Her comments come after the president of a prominent Latino advocacy group called Obama the "deporter in chief."
Janet Murguia, head of the National Council of La Raza, made that remark Tuesday during a speech denouncing the administration's deportation of nearly 2 million immigrants.
Martinez also said her own party needs to watch its tone and rhetoric when talking to minority voters.
NM Police Chief Kassetas: Curriculum To Be Released - The Associated Press
State Police Chief Pete Kassetas says the Department of Public Safety soon will release new state police training material critics say gives officers more leeway to use deadly force.
Kassetas told The Associated Press on Wednesday drafts of the material will be released next week. But he said a small portion will be redacted since it deals with sensitive tactical training and could put officers in danger if it is made public.
The draft of the new curriculum still needs approval from the Law Enforcement Academy Board.
American Civil Liberties Union of New Mexico announced Tuesday it had filed an open records request to examine proposed changes to the New Mexico Law Enforcement Academy curriculum. Academy director Jack Jones told the Santa Fe New Mexican last month that he'd rather burn the training materials than release them.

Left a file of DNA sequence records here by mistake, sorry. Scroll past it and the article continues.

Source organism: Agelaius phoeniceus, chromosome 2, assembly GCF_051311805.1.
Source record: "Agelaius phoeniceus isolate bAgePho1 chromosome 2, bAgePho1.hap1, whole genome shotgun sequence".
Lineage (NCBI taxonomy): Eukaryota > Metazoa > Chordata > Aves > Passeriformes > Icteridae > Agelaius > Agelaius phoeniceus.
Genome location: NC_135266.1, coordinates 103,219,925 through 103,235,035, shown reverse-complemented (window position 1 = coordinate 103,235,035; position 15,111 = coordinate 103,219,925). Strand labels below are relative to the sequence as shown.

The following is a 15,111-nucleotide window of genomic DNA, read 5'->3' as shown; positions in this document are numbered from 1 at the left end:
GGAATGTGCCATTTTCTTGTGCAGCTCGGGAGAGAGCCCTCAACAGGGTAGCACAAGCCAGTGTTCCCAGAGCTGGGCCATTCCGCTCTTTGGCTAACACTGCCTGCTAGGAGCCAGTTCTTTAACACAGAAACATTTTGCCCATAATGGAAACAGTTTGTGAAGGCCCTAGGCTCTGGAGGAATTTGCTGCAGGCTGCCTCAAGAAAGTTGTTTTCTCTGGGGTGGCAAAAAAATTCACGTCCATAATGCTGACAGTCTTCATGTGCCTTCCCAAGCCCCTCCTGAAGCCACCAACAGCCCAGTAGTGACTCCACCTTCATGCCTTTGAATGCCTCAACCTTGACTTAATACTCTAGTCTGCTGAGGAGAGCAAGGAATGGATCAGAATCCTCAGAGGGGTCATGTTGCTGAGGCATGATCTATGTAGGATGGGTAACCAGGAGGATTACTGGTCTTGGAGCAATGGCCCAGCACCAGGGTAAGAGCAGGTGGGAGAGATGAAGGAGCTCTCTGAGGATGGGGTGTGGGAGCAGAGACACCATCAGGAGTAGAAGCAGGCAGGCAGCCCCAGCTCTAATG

TV Series 'Manhattan' To Begin Production In NM - The Associated Press
A new television series set against the backdrop of the U.S. government's effort to develop the world's first atomic bomb will begin production in New Mexico later this month.
Gov. Susana Martinez announced the filming of the drama "Manhattan" at a news conference Wednesday. She says she's excited that the series will highlight New Mexico's history and its picturesque landscapes.
Martinez says the choice of the producers to work in New Mexico demonstrates that the state remains competitive in attracting movies and TV projects.
"Manhattan" will follow a group of scientists and their families as they attempt to navigate a world of secrets and lies. It's set to premiere on WGN America in July.
The drama is expected to employ about 200 local crew members and thousands of resident actors and background talent over the course of 13 episodes.
National Parks Visitors Spent $81M In New Mexico - The Associated Press
A new federal report says tourism at national parks in New Mexico generated about $81 million in visitor spending that benefited the state's economy.
The National Park Service's regional office in Denver said there were about 1.5 million visitors in 2012 to the 13 national parks in New Mexico, which range from Carlsbad Caverns National Park and Chaco Culture National Historic Park to White Sands National Monument.
The report said spending by visitors supported about 1,100 jobs in the state, including at restaurants, convenience stores and motels.
Economists for the U.S. Geological Survey prepared the report for the Park Service.
Park Service officials said there were 283 million visitors to national parks across the country and they spent nearly $15 million in communities within 60 miles of a park.